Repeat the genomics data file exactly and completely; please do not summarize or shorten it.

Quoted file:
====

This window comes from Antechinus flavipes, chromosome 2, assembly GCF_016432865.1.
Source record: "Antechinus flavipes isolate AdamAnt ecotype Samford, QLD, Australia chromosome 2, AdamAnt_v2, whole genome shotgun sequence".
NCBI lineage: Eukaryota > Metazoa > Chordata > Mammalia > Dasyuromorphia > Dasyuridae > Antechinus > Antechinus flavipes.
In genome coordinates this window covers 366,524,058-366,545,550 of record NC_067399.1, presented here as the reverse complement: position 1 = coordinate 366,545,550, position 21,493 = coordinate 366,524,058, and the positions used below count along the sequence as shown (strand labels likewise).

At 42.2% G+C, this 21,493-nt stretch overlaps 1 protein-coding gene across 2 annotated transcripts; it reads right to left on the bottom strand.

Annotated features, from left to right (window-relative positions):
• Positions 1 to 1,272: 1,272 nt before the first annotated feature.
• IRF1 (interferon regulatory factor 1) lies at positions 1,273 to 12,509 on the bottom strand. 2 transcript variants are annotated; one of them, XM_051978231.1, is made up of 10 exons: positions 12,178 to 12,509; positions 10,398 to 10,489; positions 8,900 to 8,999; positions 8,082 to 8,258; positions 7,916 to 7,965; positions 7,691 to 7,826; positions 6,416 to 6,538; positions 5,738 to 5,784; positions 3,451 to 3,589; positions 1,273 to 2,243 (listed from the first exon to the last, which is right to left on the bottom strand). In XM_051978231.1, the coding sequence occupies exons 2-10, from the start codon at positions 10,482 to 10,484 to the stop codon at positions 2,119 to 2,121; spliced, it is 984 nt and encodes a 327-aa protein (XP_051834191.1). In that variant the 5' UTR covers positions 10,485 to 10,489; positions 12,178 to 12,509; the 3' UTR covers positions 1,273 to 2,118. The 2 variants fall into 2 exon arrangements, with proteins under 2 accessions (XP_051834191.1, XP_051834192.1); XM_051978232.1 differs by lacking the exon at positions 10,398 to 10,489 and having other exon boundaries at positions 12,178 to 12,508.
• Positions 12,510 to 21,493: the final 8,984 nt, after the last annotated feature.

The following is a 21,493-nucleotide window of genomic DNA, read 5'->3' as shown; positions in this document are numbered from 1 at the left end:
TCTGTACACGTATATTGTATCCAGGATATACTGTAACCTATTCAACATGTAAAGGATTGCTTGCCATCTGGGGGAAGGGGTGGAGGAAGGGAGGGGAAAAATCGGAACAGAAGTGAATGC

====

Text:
This window comes from Antechinus flavipes, chromosome 2, assembly GCF_016432865.1.
Source record: "Antechinus flavipes isolate AdamAnt ecotype Samford, QLD, Australia chromosome 2, AdamAnt_v2, whole genome shotgun sequence".
NCBI lineage: Eukaryota > Metazoa > Chordata > Mammalia > Dasyuromorphia > Dasyuridae > Antechinus > Antechinus flavipes.
In genome coordinates this window covers 366,524,058-366,545,550 of record NC_067399.1, presented here as the reverse complement: position 1 = coordinate 366,545,550, position 21,493 = coordinate 366,524,058, and the positions used below count along the sequence as shown (strand labels likewise).

At 42.2% G+C, this 21,493-nt stretch overlaps 1 protein-coding gene across 2 annotated transcripts; it reads right to left on the bottom strand.

Annotated features, from left to right (window-relative positions):
• Positions 1 to 1,272: 1,272 nt before the first annotated feature.
• IRF1 (interferon regulatory factor 1) lies at positions 1,273 to 12,509 on the bottom strand. 2 transcript variants are annotated; one of them, XM_051978231.1, is made up of 10 exons: positions 12,178 to 12,509; positions 10,398 to 10,489; positions 8,900 to 8,999; positions 8,082 to 8,258; positions 7,916 to 7,965; positions 7,691 to 7,826; positions 6,416 to 6,538; positions 5,738 to 5,784; positions 3,451 to 3,589; positions 1,273 to 2,243 (listed from the first exon to the last, which is right to left on the bottom strand). In XM_051978231.1, the coding sequence occupies exons 2-10, from the start codon at positions 10,482 to 10,484 to the stop codon at positions 2,119 to 2,121; spliced, it is 984 nt and encodes a 327-aa protein (XP_051834191.1). In that variant the 5' UTR covers positions 10,485 to 10,489; positions 12,178 to 12,509; the 3' UTR covers positions 1,273 to 2,118. The 2 variants fall into 2 exon arrangements, with proteins under 2 accessions (XP_051834191.1, XP_051834192.1); XM_051978232.1 differs by lacking the exon at positions 10,398 to 10,489 and having other exon boundaries at positions 12,178 to 12,508.
• Positions 12,510 to 21,493: the final 8,984 nt, after the last annotated feature.

The following is a 21,493-nucleotide window of genomic DNA, read 5'->3' as shown; positions in this document are numbered from 1 at the left end:
TCTGTACACGTATATTGTATCCAGGATATACTGTAACCTATTCAACATGTAAAGGATTGCTTGCCATCTGGGGGAAGGGGTGGAGGAAGGGAGGGGAAAAATCGGAACAGAAGTGAATGC